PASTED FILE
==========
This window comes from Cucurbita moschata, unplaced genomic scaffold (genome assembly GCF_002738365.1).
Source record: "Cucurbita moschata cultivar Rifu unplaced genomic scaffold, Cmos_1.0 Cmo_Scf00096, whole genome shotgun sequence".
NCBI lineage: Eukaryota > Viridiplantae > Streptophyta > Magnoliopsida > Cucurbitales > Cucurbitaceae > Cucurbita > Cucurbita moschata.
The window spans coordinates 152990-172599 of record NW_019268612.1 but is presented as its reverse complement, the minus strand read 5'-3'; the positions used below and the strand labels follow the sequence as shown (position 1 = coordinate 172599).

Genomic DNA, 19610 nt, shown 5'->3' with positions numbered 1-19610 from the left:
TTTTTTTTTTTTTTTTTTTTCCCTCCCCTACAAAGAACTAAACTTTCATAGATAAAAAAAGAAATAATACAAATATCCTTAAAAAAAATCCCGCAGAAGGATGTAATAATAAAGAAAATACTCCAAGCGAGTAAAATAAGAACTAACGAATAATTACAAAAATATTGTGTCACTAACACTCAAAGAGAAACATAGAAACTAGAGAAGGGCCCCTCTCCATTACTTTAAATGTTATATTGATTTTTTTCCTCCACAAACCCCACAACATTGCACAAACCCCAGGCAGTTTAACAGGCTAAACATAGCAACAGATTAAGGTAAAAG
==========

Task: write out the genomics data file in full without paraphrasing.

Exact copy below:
This window comes from Cucurbita moschata, unplaced genomic scaffold (genome assembly GCF_002738365.1).
Source record: "Cucurbita moschata cultivar Rifu unplaced genomic scaffold, Cmos_1.0 Cmo_Scf00096, whole genome shotgun sequence".
NCBI lineage: Eukaryota > Viridiplantae > Streptophyta > Magnoliopsida > Cucurbitales > Cucurbitaceae > Cucurbita > Cucurbita moschata.
The window spans coordinates 152990-172599 of record NW_019268612.1 but is presented as its reverse complement, the minus strand read 5'-3'; the positions used below and the strand labels follow the sequence as shown (position 1 = coordinate 172599).

Genomic DNA, 19610 nt, shown 5'->3' with positions numbered 1-19610 from the left:
TTTTTTTTTTTTTTTTTTTTCCCTCCCCTACAAAGAACTAAACTTTCATAGATAAAAAAAGAAATAATACAAATATCCTTAAAAAAAATCCCGCAGAAGGATGTAATAATAAAGAAAATACTCCAAGCGAGTAAAATAAGAACTAACGAATAATTACAAAAATATTGTGTCACTAACACTCAAAGAGAAACATAGAAACTAGAGAAGGGCCCCTCTCCATTACTTTAAATGTTATATTGATTTTTTTCCTCCACAAACCCCACAACATTGCACAAACCCCAGGCAGTTTAACAGGCTAAACATAGCAACAGATTAAGGTAAAAG